UMD: A Globally Connected University

Arrival in US: Customs & I-94

Arrival in US: Customs & I-94


Be aware that as an F-1 or J-1 student, you may not enter the U.S. earlier than 30 days prior to the start date on your I-20 or DS-2019 form, the Earliest Admission Date. We recommend arriving at least one week before classes begin so you have time to prepare. Review information about Online International Student Orientation


As you prepare to depart your home country, make sure you pack the following in your carry-on luggage:
-   Your passport, valid for at least six months beyond the date of your expected stay
-   Your Form I-20 if you are F-1 student or your Form DS-2019 if you are a J-1 student
-   Evidence of financial resources
-   Letter of admission
-   Receipt for the SEVIS fee


At the port-of-entry, be prepared to present your I-20/DS-2019 and open your passport to your F-1/J-1 visa for the U.S. Customs and Border Protection (CBP) Officer (If you are a citizen of Canada or Bermuda, no F-1 visa is required). The officer will look over your documents and ask you several questions about your stay in the US.  He or she will electronically enter the visa status you are admitted with (F-1, J-1), the date of entry, and how long your stay in the US is valid ("admitted until date). If you arrive by plane, you may access this arrival record (called the I-94 record) at using your passport and travel information.  The CBP officer will also give you an entry stamp in your passport.  Exception: If you arrive by land, s/he will staple a stamped paper I-94 card into your passport.

Your I-94 record (and entry stamp in the passport) should say   "F-1, D/S" if you are an F-1 student or "J-1, D/S" if you are a J-1 exchange visitor.  Please check carefully to make sure that this is correctly noted.  It is very important!  If "F-1, D/S" or "J-1, D/S" is not indicated in your I-94 record, you will have to return to the airport to get it corrected.  It is a good idea to save a PDF of the I-94 screenshot to your computer or phone. You will need it to upload it to your iTerp account as part of the ISSS check in process in order to report your arrival. If you have any difficulty accessing your I-94 information or if the information appears incorrect, please review our I-94 troubleshooting guide.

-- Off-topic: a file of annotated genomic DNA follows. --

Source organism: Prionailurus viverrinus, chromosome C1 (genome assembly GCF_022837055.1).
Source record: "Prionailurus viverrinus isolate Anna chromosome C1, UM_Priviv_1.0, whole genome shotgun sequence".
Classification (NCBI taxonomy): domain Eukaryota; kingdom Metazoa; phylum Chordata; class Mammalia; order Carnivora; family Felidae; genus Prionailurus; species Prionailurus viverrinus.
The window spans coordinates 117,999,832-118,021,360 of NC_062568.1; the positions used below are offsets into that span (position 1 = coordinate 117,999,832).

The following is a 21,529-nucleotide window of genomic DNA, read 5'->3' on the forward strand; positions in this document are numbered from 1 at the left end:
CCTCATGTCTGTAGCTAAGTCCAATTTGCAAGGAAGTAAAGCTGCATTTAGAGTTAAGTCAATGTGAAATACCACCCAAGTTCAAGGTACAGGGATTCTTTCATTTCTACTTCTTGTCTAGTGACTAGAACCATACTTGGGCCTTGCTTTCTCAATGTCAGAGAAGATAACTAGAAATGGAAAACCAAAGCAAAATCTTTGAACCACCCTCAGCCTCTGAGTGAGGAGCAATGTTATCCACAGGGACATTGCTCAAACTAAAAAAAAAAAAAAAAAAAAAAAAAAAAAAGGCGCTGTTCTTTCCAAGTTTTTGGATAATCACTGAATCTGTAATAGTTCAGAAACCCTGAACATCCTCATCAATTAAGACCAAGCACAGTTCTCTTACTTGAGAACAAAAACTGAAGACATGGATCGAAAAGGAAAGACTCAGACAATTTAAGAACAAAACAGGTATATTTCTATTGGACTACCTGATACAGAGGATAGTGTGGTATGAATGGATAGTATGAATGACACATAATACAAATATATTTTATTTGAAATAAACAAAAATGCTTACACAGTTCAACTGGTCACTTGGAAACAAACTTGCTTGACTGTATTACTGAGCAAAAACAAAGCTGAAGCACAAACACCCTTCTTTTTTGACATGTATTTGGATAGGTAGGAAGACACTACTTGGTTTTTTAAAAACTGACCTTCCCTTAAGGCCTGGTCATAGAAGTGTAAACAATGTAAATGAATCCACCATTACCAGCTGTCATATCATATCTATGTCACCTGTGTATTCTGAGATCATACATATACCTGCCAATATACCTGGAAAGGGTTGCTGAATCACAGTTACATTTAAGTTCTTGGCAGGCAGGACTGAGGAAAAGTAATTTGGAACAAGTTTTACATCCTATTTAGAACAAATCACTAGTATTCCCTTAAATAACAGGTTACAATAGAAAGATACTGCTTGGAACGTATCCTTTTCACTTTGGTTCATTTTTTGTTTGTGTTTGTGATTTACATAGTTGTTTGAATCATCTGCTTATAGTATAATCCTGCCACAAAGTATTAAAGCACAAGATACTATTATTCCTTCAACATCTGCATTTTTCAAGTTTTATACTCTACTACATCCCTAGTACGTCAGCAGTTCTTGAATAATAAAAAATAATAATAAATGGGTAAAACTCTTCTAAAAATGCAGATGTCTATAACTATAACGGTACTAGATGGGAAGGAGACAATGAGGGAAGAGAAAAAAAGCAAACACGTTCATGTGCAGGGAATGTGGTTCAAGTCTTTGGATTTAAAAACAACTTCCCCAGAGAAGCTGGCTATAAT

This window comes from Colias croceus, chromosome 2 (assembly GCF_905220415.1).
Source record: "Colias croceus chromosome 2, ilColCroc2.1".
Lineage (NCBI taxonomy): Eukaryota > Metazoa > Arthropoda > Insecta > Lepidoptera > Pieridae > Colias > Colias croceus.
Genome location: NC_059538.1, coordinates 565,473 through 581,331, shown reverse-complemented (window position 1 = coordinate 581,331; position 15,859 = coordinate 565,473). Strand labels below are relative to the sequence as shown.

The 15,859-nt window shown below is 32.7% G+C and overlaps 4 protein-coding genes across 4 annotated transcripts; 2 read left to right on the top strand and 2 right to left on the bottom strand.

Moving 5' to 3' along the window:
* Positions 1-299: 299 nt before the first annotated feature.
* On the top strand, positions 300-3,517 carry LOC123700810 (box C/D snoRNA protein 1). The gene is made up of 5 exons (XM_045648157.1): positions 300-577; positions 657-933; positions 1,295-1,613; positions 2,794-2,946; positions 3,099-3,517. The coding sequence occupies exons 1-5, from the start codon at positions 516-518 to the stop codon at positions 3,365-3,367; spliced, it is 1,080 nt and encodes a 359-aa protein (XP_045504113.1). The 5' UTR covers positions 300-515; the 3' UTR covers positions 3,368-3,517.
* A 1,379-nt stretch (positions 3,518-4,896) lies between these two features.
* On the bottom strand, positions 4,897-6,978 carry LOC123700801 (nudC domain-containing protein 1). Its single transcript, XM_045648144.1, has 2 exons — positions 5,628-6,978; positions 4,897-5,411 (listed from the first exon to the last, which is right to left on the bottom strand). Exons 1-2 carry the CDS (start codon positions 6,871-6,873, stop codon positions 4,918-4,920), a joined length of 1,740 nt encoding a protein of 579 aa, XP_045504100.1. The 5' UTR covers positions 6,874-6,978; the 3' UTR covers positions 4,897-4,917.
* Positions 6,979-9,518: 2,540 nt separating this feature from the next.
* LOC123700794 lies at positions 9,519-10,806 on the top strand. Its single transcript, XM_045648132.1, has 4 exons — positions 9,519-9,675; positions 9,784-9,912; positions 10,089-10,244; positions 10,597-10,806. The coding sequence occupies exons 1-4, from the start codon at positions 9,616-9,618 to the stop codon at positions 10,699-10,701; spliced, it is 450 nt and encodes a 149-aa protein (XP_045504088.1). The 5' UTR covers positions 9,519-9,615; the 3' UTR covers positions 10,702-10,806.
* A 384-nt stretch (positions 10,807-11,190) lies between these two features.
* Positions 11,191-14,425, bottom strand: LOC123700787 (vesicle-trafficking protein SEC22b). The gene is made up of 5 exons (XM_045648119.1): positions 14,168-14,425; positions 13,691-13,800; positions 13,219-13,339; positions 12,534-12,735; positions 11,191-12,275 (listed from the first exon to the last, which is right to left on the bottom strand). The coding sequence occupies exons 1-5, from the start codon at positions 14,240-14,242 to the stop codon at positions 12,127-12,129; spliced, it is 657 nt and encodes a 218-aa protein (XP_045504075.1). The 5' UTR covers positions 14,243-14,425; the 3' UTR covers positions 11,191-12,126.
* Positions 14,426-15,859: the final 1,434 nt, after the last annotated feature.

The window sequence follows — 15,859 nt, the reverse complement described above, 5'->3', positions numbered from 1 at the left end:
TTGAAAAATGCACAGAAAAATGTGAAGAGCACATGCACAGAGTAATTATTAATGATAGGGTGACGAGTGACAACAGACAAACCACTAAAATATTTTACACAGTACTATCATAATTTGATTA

Note: You will receive a new I-94 record each time you enter the U.S. (replacing the previous record) so ISSS recommends you that upon each arrival, you always refer back to the CBP website to ensure you have been admitted in the correct immigration class. This is especially important for those who hold multiple valid visas. Always save an e-copy of the I-94 in your records. While in the U.S., you may sometimes be asked to show the most recent I-94 in order to document your current F-1 or J-1 status (for example to apply for a driver’s license, etc.).

Note: The electronic I-94 process has only been in operation since April 30, 2013 and is only implemented at air and sea ports of entry.  If you entered the U.S. prior to this date, or by land, you may have a paper I-94 card stapled in your passport. In this case, keep the card safe – it is expensive to replace if you lose it! Meanwhile, if you depart the U.S. and return by air or sea in the future, you will receive an electronic I-94 record upon your next entry.

If you have questions about how the I-94 computerized admission record will affect entry procedures, I-9 and employment eligibility verification and applications for benefits like Social Security numbers and driver's license, please contact ISSS.

Additional Resources

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